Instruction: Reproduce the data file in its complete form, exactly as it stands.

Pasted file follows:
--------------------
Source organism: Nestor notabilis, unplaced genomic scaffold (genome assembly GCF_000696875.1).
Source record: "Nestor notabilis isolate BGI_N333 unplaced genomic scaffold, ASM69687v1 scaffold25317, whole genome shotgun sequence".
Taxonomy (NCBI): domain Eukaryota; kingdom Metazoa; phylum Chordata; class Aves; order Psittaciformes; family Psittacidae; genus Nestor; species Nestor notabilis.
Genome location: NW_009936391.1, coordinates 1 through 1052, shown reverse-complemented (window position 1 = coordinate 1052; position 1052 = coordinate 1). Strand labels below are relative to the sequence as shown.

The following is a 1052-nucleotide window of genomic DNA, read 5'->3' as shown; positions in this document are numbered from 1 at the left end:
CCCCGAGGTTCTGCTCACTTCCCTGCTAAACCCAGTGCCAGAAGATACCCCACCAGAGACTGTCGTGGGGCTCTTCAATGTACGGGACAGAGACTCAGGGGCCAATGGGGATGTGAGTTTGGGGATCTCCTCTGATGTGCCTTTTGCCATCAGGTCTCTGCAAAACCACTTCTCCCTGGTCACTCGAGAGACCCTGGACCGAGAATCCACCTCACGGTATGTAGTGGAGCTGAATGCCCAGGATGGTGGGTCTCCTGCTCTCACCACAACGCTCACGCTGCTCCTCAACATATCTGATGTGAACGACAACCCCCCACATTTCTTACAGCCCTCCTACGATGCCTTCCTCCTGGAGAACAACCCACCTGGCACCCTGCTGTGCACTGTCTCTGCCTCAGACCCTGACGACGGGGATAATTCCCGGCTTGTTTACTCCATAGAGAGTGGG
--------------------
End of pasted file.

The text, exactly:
Source organism: Nestor notabilis, unplaced genomic scaffold (genome assembly GCF_000696875.1).
Source record: "Nestor notabilis isolate BGI_N333 unplaced genomic scaffold, ASM69687v1 scaffold25317, whole genome shotgun sequence".
Taxonomy (NCBI): domain Eukaryota; kingdom Metazoa; phylum Chordata; class Aves; order Psittaciformes; family Psittacidae; genus Nestor; species Nestor notabilis.
Genome location: NW_009936391.1, coordinates 1 through 1052, shown reverse-complemented (window position 1 = coordinate 1052; position 1052 = coordinate 1). Strand labels below are relative to the sequence as shown.

The following is a 1052-nucleotide window of genomic DNA, read 5'->3' as shown; positions in this document are numbered from 1 at the left end:
CCCCGAGGTTCTGCTCACTTCCCTGCTAAACCCAGTGCCAGAAGATACCCCACCAGAGACTGTCGTGGGGCTCTTCAATGTACGGGACAGAGACTCAGGGGCCAATGGGGATGTGAGTTTGGGGATCTCCTCTGATGTGCCTTTTGCCATCAGGTCTCTGCAAAACCACTTCTCCCTGGTCACTCGAGAGACCCTGGACCGAGAATCCACCTCACGGTATGTAGTGGAGCTGAATGCCCAGGATGGTGGGTCTCCTGCTCTCACCACAACGCTCACGCTGCTCCTCAACATATCTGATGTGAACGACAACCCCCCACATTTCTTACAGCCCTCCTACGATGCCTTCCTCCTGGAGAACAACCCACCTGGCACCCTGCTGTGCACTGTCTCTGCCTCAGACCCTGACGACGGGGATAATTCCCGGCTTGTTTACTCCATAGAGAGTGGG